The Lisa was a computer developed by committee. Since the Macintosh was a smaller project, changes to the interface could be made on an ad hoc basis. The Lisa team worked under a considerable bureaucracy. Since the Lisa's primary customer would be business users, the team tended to be more conservative than the Macintosh team. This resulted in a good user interface, but one that lacked the inspired devotion of the Macintosh team's Mac OS interface. There were differences in scroll bars on the side of the windows, on the title bars on the top of the windows, and even the addition of a three-dimensional shading effect on the Macintosh pull-down menus. There was the significant variation of allowing folders to reside within folders, ad infinitum. There was the innovation of the "Apple Menu," a command on the left of the menu bar that would pull down a set of tools called "desk accessories" that would enable things like a calculator or a clock. These were things that pleased the Mac team, features they wanted on their own dream computers. Though this approach was less scientific than the Lisa team, it was arguably better[4].

The Macintosh was a more efficient computer than the Lisa. It sold for a fraction of the cost ($2,495 - Macintosh, $9,995 - Lisa), ran faster, and used less disk space and RAM. The only advantage the Lisa had over the Mac was a slighter larger screen. The Mac made extensive use of instructions hard coded in its ROM (the Macintosh Toolbox), while the Lisa depended primarily on the system software running on its mechanically slow 5.25-inch floppy disk drive.

Byte, February 1983
Image Credit:  Byte, February 1983


Susan Kare, a visual designer, began work on the Macintosh team in 1983. Her primary responsibility was the "look" of the Macintosh. The Lisa did not have a counterpart that fretted over every pixel of every icon. Susan Kare's work transformed the Macintosh from a great computer to an insanely great computer. It was her job to imbue the Macintosh with uniformly attractive and functional images[5]. She even designed the Mac's original set of custom fonts, which were clearly lacking in the Lisa.

Apple Inc.
Image Credit:  Apple Inc.


When the Mac finally shipped in early 1984, it had the effect of rendering the Lisa a bulky doorstop[6]. The Macintosh was not a son of the Lisa, it was more of a first cousin. The Lisa's development undeniably influenced the Mac team, but the Mac's eventual success and the Lisa's sudden decline was Steve Jobs' ultimate revenge for being booted off the Lisa team.

Although many of the innovations of the Lisa found their way to the Macintosh, a few "Lisa-isms" have been lost to history. The first version of Lisa OS did not have "double-click" functionality. For example, in order to open a folder, it was necessary to move the cursor over the folder icon, click the mouse to select the icon, and then choose Open from the File/Print menu. The Lisa had an unusual function that Apple described as "pulling a document". It fit within the Lisa's desktop motif. On the Macintosh, a user would double-click an application icon in order to launch the application, and application files (like a MacPaint document) were presented as a distinctive icon, which could also launch its parent application if double-clicked. On the Lisa, the user selected the application with a single click, moved the cursor to the File/Print menu, and selected "Tear Off". This created the application document, similar to the way one would tear off a sheet of stationary from a note pad. Below is a scan of a few selected pages of the LisaWrite User Manual, copyright 1983, Apple Inc., demonstrating this process.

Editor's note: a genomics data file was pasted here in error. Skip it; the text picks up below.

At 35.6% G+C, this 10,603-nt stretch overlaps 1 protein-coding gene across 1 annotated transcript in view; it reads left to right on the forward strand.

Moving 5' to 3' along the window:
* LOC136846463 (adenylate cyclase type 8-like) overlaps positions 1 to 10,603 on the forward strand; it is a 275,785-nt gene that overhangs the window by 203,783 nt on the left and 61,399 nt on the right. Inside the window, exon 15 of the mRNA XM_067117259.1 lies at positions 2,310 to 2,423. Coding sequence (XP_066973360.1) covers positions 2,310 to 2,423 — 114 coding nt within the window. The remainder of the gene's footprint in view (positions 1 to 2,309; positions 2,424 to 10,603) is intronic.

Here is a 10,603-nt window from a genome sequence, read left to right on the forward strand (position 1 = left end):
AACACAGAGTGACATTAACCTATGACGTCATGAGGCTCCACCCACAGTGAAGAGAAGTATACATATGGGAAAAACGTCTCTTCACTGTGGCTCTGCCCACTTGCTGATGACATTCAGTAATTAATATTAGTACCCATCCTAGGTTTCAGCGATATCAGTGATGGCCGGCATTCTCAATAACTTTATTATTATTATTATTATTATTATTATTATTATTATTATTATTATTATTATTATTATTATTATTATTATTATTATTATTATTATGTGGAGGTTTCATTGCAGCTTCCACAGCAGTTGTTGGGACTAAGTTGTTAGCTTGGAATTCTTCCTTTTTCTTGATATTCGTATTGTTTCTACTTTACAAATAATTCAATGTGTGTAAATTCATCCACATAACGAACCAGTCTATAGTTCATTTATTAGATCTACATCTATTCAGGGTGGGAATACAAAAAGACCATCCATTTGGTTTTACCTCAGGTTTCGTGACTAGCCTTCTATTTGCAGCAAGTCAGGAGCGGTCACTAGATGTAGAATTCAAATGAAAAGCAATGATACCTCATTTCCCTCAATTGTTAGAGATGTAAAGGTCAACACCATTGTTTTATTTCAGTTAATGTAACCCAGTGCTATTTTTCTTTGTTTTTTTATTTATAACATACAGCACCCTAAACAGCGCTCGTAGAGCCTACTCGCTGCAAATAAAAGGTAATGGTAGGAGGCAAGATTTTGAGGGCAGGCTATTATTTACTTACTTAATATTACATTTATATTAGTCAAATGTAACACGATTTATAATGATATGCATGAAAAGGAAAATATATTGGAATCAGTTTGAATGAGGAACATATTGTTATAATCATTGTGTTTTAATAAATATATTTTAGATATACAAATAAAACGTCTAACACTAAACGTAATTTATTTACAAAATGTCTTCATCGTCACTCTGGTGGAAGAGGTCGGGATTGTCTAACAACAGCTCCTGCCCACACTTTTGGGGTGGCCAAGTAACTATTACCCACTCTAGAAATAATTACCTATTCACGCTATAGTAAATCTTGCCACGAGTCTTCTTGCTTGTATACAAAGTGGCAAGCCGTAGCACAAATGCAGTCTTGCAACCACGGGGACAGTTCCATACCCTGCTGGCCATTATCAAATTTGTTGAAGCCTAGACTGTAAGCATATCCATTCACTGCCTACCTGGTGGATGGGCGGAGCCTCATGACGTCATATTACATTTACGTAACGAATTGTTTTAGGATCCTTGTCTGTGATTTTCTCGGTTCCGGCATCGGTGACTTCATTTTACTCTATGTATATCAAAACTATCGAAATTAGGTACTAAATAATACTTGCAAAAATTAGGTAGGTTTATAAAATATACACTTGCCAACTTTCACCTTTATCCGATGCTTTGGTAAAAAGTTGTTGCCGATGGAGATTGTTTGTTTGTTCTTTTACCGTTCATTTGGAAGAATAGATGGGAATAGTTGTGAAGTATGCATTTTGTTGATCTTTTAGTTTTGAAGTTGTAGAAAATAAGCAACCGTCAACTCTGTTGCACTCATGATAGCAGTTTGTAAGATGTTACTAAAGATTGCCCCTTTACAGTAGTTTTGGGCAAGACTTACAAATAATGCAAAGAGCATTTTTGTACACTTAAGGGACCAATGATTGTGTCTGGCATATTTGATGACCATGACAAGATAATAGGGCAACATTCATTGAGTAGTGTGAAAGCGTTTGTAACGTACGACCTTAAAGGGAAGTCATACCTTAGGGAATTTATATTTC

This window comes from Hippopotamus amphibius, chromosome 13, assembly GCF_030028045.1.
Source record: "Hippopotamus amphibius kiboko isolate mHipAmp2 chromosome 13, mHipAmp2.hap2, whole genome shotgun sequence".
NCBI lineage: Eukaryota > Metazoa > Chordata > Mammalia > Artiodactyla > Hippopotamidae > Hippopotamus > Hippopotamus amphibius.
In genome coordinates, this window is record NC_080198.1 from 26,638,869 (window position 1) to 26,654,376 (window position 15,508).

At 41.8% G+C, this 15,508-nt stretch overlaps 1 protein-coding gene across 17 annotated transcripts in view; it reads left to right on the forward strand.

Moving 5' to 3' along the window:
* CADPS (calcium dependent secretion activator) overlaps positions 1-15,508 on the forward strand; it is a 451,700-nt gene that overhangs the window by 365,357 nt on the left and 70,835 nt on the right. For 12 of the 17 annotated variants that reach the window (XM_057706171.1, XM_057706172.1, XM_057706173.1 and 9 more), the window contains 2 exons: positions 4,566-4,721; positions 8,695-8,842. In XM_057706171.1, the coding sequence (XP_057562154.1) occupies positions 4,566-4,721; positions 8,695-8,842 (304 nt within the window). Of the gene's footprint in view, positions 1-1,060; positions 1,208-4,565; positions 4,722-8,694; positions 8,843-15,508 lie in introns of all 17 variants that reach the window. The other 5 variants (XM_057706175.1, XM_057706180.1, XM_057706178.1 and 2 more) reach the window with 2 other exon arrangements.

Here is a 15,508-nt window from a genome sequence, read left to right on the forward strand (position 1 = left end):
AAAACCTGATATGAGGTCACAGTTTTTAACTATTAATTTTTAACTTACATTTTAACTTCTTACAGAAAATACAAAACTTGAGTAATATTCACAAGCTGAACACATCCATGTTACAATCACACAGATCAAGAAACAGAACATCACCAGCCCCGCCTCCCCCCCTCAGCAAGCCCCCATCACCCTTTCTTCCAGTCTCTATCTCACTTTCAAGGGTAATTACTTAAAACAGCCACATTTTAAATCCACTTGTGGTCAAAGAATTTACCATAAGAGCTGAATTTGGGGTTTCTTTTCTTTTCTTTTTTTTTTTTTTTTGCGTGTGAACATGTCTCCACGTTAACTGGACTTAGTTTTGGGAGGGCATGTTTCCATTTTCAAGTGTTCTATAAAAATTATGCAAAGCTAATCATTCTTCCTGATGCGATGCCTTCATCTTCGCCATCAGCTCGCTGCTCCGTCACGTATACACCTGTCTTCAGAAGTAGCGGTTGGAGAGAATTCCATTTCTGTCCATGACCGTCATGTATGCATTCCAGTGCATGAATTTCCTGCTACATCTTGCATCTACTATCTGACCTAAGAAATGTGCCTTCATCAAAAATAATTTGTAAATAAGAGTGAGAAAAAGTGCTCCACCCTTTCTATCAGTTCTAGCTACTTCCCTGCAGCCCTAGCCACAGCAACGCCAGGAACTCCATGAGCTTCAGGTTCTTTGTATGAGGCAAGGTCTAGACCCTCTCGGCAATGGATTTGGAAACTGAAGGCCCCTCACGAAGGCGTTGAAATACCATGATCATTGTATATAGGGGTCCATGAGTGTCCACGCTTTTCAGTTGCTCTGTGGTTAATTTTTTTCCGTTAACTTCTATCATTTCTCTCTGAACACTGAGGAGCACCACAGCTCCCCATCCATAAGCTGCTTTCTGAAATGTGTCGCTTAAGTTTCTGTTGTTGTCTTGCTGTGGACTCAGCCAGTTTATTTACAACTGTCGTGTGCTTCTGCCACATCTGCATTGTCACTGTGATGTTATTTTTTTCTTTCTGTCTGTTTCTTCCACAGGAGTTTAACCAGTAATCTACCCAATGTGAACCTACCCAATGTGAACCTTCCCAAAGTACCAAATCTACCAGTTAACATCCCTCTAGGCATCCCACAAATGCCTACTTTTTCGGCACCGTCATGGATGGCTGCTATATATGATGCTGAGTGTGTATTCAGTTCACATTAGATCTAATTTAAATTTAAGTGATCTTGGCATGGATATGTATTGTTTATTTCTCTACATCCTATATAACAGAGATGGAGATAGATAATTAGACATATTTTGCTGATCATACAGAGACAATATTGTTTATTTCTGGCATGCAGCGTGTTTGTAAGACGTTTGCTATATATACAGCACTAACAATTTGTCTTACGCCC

(Click) LisaWrite - 1

(Click) LisaWrite - 2


Apple finally buried the Lisa in 1986 after several revisions and price cuts. The Lisa never really caught on with consumers. It was too expensive and it just could not compete with the successful and spectacular Macintosh. In 1985, Apple attempted to re-brand the Lisa as the Macintosh XL, but differences in the bit-mapped display caused Macintosh software, graphics software in particular, to display incorrectly. The Lisa had been transformed into a Mac-compatible with the addition of Macintosh ROMs. Developers were not interested in writing native software for Lisa OS because of its small installed user base. Lisa's greatest impact on the world was through its influence of the Macintosh. The Mac team learned a great deal from the Lisa project. The Macintosh encapsulated the best aspects of Lisa OS and avoided many of its shortcomings.

Personal Computing, February 1984
Macintosh XL (Lisa 2), Personal Computing, February 1984


Apple Inc.
Image Credit:  Apple Inc.




Lisa Links on VAW:

  Lisa Print Ads

  Lisa Specs

  Macintosh XL (Apple Lisa 2) Specs




Sources:

[1] Levy, Steven. Insanely Great. New York: Penguin Group, 1994. Page 77.

[2] Levy, Steven. Insanely Great. New York: Penguin Group, 1994. Page 91.

[3] Levy, Steven. Insanely Great. New York: Penguin Group, 1994. Page 117.

[4] Levy, Steven. Insanely Great. New York: Penguin Group, 1994. Page 136.

[5] Levy, Steven. Insanely Great. New York: Penguin Group, 1994. Page 155.

[6] Levy, Steven. Insanely Great. New York: Penguin Group, 1994. Page 149.